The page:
Compliance costs may cripple

SMALL businesses are likely to be hit with GST compliance costs forty times those of big businesses.

Thokmac Research principal Peter McDonald arrived at this finding using compliance cost comparisons generated by Cedric Sandford and John Hasseldine in their 1991 study of compliance costs from New Zealand’s GST.

He believes his estimate is conservative, despite differences between New Zealand’s and Australia’s GST.

“The New Zealand GST is actually a much cleaner system than that proposed for Australia. The complexity of the system will add to compliance costs,” Mr McDonald said.

A Federal Government impact statement suggests the average compliance cost for businesses will be just $210.

However, Mr McDonald said this was simply the much lower compliance costs of big business dragging down the average.

Automation is likely to help reduce GST compliance costs. However, economies of scale are expected to make this cheaper for big businesses than small businesses.

University of New South Wales Faculty of Law lecturer Michael Walpole said economies of scale were always going to affect small business.

“The best small business can hope for is to address the degree of regressivity they face,” Mr Walpole said.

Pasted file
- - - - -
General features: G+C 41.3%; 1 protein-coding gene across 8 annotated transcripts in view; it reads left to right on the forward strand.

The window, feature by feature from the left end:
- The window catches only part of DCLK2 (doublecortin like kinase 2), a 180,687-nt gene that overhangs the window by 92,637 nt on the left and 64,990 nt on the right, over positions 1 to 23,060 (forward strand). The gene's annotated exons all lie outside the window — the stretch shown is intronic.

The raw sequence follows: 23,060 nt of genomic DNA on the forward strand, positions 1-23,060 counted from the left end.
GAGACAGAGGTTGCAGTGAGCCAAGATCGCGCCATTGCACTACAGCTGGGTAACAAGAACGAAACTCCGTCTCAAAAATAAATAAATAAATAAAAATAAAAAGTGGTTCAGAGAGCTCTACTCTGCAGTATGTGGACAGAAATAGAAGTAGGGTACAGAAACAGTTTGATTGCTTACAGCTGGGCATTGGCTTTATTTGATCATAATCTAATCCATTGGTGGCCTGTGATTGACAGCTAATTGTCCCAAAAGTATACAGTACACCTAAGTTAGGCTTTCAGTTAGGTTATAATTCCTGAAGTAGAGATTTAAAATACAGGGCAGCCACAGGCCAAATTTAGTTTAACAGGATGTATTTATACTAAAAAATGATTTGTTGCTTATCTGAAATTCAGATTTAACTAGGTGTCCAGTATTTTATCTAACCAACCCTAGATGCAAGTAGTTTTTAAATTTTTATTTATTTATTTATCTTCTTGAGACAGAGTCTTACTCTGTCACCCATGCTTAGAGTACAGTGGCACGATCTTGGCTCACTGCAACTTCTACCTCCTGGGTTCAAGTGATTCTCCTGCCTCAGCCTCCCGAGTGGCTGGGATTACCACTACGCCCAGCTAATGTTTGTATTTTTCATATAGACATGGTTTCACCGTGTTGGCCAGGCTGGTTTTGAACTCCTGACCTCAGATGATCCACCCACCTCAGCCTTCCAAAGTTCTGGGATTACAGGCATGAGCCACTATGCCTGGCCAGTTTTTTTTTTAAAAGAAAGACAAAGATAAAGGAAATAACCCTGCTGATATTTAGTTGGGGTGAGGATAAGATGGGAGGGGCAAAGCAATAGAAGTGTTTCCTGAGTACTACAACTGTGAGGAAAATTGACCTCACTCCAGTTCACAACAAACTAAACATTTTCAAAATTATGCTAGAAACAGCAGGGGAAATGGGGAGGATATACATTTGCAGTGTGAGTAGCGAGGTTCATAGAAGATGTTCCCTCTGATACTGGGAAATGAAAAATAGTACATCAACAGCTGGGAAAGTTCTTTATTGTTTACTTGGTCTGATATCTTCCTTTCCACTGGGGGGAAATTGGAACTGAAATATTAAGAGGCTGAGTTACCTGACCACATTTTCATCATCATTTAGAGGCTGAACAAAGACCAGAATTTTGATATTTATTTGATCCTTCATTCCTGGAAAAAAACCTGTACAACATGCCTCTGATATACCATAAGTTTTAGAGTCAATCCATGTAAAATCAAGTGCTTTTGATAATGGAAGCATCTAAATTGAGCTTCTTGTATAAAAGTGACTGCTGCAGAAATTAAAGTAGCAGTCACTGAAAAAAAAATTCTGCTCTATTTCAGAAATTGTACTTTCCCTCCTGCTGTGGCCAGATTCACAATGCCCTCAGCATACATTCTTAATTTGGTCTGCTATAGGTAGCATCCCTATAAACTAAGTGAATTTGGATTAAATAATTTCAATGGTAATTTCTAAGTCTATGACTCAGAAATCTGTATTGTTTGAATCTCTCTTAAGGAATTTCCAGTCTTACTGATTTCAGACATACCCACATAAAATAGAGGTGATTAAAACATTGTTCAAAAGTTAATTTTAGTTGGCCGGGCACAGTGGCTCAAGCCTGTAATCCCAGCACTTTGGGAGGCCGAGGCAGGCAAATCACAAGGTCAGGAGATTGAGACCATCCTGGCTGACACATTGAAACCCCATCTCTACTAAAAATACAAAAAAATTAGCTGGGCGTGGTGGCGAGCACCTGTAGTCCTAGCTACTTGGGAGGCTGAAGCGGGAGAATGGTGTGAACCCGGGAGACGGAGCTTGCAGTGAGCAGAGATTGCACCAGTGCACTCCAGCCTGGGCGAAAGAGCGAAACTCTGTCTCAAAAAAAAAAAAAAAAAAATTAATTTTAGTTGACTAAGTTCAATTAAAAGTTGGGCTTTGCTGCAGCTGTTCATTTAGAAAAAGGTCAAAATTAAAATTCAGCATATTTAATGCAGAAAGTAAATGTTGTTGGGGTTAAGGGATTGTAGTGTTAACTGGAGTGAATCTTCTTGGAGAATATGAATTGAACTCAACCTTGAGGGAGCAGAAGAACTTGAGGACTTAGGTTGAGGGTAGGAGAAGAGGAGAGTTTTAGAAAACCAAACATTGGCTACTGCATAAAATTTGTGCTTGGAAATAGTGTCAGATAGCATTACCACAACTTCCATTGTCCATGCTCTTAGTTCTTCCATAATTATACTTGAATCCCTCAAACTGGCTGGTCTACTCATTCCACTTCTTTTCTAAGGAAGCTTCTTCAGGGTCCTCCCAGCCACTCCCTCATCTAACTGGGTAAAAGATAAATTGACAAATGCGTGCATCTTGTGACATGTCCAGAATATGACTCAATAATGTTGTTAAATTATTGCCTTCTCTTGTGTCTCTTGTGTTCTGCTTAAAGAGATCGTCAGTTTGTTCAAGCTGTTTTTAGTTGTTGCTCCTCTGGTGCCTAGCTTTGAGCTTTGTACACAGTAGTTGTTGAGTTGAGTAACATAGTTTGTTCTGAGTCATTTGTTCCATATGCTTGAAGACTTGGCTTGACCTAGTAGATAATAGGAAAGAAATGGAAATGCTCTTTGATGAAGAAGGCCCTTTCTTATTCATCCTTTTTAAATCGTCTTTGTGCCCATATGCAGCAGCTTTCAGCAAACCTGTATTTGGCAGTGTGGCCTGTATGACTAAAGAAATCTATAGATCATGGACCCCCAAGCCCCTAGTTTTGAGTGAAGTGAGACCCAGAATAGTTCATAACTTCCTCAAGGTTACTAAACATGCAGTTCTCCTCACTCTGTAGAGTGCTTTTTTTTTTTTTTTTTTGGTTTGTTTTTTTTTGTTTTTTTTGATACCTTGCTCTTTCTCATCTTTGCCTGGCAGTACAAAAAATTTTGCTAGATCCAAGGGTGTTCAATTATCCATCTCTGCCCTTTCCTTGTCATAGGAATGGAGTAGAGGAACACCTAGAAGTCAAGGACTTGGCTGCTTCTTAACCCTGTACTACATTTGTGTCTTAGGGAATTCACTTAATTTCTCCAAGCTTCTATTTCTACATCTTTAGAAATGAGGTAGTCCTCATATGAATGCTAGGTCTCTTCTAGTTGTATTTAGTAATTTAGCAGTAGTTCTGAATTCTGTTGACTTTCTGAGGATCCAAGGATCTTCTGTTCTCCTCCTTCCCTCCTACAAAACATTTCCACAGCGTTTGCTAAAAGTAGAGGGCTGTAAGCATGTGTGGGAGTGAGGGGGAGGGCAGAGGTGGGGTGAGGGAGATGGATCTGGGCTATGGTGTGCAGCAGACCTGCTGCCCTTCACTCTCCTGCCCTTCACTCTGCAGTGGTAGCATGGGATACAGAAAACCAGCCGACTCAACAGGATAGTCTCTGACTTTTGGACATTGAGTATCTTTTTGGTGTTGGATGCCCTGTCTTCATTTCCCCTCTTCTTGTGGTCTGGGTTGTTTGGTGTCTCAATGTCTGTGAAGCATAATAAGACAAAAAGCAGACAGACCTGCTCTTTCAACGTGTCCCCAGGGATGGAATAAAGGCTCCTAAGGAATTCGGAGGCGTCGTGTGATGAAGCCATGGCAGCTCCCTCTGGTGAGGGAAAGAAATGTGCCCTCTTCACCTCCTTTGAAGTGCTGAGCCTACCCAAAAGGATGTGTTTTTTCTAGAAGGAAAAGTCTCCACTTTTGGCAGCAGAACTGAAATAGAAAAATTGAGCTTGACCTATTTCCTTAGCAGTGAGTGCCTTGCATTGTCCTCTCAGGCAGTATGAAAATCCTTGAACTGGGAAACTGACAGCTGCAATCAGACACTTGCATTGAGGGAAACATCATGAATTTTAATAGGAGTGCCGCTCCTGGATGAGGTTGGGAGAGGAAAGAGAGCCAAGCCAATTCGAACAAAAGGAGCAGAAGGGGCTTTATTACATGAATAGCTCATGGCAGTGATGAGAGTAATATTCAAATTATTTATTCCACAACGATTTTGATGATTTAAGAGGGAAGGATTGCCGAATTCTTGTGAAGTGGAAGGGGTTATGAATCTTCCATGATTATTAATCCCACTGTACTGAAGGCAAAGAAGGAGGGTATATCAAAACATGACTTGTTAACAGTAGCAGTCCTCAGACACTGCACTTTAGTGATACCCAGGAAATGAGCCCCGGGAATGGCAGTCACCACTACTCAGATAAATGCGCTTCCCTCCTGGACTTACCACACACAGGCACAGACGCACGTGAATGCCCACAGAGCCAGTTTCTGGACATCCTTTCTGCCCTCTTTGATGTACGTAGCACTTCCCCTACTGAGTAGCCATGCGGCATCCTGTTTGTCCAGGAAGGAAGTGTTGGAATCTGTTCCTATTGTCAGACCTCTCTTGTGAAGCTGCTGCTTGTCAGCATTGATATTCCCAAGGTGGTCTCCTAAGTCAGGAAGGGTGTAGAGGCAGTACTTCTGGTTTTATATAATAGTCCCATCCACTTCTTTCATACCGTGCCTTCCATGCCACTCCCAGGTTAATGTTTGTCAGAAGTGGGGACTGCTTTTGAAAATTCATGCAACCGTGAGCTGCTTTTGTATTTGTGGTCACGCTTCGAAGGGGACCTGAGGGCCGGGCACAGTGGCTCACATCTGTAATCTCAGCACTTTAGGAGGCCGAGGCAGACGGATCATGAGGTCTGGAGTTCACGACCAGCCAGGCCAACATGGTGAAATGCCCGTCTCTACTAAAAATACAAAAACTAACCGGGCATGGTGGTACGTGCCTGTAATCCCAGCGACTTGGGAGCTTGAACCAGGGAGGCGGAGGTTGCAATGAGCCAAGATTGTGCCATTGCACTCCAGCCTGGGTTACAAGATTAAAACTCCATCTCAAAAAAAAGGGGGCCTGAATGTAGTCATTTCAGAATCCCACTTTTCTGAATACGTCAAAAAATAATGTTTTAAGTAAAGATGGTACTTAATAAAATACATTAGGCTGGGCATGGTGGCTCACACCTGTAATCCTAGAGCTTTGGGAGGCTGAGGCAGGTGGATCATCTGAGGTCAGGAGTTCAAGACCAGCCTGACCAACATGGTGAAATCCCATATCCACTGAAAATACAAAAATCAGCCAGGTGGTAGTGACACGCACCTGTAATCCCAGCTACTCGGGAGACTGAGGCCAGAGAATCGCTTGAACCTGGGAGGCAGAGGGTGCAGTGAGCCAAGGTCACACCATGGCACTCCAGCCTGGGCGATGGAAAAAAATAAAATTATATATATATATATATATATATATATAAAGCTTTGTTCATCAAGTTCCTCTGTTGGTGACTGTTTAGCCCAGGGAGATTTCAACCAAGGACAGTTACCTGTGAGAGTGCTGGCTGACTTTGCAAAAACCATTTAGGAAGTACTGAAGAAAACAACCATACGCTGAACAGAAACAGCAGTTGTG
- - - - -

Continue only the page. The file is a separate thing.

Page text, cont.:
Durham University Business School director of business development Bill Snaith said the introduction of the VAT system in the UK forced many small businesses to close.

“The compliance costs of the VAT to small businesses in the UK turned out to be a lot more than expected,” Mr Snaith said.

Curtin Business School’s Small Business Unit executive director Tim Mazzarol said the UK lesson showed small businesses had to have tight financial control.

“The introduction of a GST is going to require a major change of thinking by business operators and accountants, who are generally not currently concerned with handling ongoing cashflow management,” Dr Mazzarol said.

“About 95 per cent of Australia’s enterprises are small businesses and 68 per cent of these are microbusinesses operating on a shoestring.”

Combined Small Business Organ-isations of Australia chief executive Rob Bastian said the precise level of disadvantage small businesses would face would be hard to quantify until the Ralph taxation review’s findings were released.

“Even so, small business is still concerned about the increased paper work,” Mr Bastian said.

“The first area of costs is in the transitional costs.

“After that, you can divide the costs into administrational costs and employment costs.”

Mr Bastian said $4.5 billion of effort was already required to collect employment costs such as PAYE tax, superannuation and child support payments.

He said the government would soon put the onus of collecting family allowance payments onto employers.

Despite the costs facing small business, Mr Bastian remains optimistic.

“We have a year of fine tuning before the GST comes in,” he said.

“And I am naive enough to believe that no government wants to damage small business.”

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